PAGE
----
SJD Accountancy

April REC Report on Jobs shows sharp rise in non-permanent opportunities

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The latest Markit/REC Report on Jobs was published just a few days ago, and is definitely good news for those in the UK workforce that prefer the non-permanent working lifestyle – such as limited company contractors and other temporary workers.

Increasing opportunities

A sharp acceleration was identified, both in overall opportunities and in billings – and this was made even more significant when compared to growth in permanent roles, which is now at its weakest level since last Autumn. There was also a dramatic rise in rates of pay for non-permanent staff, with the greatest rate of increase this year being observed.

It was also interesting to note that the availability of both permanent and temporary workers continued to reduce during April – with the steepest decline for well over a year, meaning that the ongoing UK skills shortage is still very much apparent. This is even more of an issue, when compared to a noticeable increase in available roles being advertised.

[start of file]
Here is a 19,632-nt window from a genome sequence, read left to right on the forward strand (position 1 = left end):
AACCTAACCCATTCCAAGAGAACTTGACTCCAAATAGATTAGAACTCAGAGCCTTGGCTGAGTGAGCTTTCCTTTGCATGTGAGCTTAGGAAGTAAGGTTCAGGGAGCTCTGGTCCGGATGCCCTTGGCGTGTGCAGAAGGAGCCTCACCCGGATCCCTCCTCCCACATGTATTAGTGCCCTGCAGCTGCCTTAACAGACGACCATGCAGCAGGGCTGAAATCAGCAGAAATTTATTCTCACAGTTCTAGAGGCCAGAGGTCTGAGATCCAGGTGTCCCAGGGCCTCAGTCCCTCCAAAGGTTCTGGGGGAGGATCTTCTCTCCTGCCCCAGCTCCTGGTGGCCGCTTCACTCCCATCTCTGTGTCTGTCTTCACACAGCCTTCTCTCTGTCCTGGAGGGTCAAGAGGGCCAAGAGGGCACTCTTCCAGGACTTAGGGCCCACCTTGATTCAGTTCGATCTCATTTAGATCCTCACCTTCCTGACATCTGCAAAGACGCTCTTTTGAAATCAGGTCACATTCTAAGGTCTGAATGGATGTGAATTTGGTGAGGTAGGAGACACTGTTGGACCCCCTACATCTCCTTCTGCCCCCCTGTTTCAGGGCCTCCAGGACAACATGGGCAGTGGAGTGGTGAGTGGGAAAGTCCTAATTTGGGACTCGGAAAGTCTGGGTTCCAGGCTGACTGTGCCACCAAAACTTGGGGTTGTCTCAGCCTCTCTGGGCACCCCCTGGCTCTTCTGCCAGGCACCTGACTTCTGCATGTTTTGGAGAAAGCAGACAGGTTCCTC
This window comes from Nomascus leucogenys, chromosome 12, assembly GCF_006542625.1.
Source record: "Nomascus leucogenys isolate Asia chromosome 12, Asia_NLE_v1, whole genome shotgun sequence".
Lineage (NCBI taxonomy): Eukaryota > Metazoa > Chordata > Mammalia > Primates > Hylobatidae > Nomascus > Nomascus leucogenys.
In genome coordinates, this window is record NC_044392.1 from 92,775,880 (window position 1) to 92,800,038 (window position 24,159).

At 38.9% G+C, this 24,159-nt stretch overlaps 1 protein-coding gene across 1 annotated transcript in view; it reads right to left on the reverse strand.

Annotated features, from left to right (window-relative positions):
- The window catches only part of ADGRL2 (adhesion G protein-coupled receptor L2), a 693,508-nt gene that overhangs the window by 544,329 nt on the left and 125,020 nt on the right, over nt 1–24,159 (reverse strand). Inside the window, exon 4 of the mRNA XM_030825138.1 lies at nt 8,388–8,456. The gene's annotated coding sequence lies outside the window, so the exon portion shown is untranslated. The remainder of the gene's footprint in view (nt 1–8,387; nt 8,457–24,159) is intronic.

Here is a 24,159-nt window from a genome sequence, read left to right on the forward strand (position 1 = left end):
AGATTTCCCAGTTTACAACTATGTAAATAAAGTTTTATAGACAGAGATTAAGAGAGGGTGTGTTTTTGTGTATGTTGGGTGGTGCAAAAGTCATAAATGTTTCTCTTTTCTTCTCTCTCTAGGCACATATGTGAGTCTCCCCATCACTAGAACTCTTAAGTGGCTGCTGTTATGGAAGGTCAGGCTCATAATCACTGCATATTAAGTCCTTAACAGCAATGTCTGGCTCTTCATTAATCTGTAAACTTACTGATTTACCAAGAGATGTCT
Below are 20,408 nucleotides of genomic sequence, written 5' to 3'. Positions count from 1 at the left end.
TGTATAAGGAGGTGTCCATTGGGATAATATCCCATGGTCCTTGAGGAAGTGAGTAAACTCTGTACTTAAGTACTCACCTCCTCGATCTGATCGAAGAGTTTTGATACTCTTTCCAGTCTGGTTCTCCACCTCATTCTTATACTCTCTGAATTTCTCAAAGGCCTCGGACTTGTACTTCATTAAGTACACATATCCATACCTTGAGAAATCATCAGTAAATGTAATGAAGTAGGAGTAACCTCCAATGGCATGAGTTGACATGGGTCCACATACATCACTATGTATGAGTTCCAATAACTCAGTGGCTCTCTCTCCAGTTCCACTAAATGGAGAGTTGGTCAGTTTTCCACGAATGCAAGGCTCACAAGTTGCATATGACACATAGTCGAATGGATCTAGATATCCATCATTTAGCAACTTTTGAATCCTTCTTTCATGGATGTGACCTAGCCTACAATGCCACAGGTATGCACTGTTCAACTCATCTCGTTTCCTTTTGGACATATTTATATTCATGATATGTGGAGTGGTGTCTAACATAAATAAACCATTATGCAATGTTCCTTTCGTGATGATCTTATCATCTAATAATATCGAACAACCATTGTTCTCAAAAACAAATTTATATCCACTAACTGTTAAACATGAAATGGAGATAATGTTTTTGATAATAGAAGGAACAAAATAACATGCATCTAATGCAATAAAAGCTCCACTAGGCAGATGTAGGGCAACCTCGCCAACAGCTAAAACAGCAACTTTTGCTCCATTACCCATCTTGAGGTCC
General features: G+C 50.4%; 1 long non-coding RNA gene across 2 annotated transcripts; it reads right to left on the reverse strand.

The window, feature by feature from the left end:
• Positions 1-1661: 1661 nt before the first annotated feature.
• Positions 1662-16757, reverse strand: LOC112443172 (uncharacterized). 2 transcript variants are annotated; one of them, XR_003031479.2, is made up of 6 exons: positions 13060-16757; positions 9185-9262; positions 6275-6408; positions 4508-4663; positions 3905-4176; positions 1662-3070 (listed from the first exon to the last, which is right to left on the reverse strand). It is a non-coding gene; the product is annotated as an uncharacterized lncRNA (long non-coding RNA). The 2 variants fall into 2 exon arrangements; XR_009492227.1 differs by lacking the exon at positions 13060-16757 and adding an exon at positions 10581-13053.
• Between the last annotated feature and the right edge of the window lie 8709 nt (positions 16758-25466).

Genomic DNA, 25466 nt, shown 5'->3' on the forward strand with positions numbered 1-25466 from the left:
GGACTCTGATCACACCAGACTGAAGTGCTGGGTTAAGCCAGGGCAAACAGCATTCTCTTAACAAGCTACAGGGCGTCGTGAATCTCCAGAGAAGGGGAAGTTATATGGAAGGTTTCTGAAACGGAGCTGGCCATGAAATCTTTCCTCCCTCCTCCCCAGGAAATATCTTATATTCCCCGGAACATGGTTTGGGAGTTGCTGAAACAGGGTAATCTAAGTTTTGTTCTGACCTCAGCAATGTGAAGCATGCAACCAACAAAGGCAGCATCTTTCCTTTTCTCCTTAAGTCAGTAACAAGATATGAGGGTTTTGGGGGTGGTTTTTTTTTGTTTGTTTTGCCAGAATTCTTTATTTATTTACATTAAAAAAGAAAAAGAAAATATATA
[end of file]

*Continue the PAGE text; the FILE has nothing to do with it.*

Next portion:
Regional and sector variations

The highest growth in billings for contractors and other temporary workers was seen in both London and Scotland, with the least growth in the South of England. Meanwhile, there was a noticeable increase in demand for staff in the private sector – both temporary and permanent – although the rate of increase was somewhat less than has been seen in the last few months. This was balanced by a slight reduction in demand for both types of workers in the public sector.

Commenting on these findings Kevin Green, REC Chief Executive, said, “Demand for staff is growing within all sectors and all regions of the UK, but there are fewer and fewer people available to fill the vacancies. As a result, candidate availability is at a 16-month low and recruiters are flagging a shortage of suitable applicants for more than 60 different roles.”

This ongoing issue makes it clear that the opportunity for highly skilled contractors and temporary workers has never been greater. 

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